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California adopts Right-to-Repair law: Here's what's changing for you
- California Governor has signed the state’s landmark Right-to-Repair bill into law.
- The legislation requires manufacturers to ensure the availability of repair materials for up to seven years.
- The law will go into effect on July 1, 2024.
California is now leading the Right-to-Repair movement with its newly signed law. Governor Gavin Newsom officially signed the landmark California Right to Repair Act, SB 244, on Tuesday, making it easier for people in the US to repair their electronic devices.
California’s new law also has more far-reaching consequences for companies than previous similar laws passed in New York, Minnesota, and Colorado. It requires manufacturers to make parts, tools, and documentation available to consumers for seven years after the production of a device priced over $100.
Devices cheaper than $100 will need to provide access to repair materials for three years. So everyone from Apple to Google to Microsoft and others will now need to ensure long-term repair parts availability for most of their devices.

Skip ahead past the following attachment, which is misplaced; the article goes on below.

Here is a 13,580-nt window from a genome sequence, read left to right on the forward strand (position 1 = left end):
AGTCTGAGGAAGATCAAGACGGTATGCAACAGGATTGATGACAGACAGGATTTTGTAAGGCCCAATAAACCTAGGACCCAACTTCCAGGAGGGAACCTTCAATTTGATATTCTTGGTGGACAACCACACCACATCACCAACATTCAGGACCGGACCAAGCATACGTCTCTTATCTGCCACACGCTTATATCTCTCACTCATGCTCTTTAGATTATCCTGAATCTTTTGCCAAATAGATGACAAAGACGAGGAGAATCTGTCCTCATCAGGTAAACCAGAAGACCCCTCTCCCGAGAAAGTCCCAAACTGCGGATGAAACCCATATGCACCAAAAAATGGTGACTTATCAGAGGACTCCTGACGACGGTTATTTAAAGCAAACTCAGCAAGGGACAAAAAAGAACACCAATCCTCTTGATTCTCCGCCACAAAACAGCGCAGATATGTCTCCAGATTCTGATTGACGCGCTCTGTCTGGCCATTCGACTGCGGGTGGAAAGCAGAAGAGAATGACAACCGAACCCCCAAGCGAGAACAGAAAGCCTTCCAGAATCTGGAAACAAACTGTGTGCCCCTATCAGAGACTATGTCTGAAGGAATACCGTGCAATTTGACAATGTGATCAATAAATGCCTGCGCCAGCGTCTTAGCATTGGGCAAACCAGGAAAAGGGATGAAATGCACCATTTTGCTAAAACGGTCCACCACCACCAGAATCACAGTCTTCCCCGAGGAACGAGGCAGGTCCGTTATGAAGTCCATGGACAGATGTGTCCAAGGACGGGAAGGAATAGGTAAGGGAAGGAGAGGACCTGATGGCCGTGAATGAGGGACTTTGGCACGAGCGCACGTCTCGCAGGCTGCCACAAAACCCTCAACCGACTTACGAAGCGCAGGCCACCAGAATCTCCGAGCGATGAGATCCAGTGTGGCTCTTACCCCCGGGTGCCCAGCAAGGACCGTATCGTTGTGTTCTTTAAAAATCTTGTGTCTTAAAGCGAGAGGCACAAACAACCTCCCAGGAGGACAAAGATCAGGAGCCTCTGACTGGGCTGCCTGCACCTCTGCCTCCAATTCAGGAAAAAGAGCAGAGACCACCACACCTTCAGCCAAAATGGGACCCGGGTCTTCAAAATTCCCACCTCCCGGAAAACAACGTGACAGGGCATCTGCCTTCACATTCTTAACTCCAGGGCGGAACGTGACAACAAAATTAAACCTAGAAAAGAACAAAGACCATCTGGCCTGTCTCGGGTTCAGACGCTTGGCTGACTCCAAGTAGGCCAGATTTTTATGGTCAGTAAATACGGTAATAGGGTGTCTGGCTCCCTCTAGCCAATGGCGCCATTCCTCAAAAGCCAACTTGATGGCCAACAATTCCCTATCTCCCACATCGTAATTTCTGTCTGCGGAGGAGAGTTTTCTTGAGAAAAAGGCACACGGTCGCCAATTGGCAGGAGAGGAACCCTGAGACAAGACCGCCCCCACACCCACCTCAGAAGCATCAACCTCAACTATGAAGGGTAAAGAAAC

“Right now, we mine the planet’s precious minerals, use them to make amazing phones and other electronics, ship these products across the world, and then toss them away after just a few years’ use. What a waste. We should make stuff that lasts and be able to fix our stuff when it breaks, and now thanks to years of advocacy, Californians will finally be able to, with the Right to Repair,” said Jenn Engstrom, state director of CALPIRG, a public interest group that co-sponsored the bill along with iFixit and Californians Against Waste.
Thanks to the new law, independent repair shops across the state will be able to access official repair materials and guides from manufacturers, and Californians will be able to fix things however they see fit.
What’s covered under California’s new Right-to-Repair law?
The new Right-to-Repair law in California covers all electronic and appliance products that cost $50 or more sold in California after July 1, 2021. The legislation will go into effect next year on July 1, 2024. There are some exceptions to the law, though.
Unfortunately, gaming consoles like Xbox and PlayStation, alarm systems, agricultural and forestry equipment, and everything on this list won’t be covered by the protections of the new law.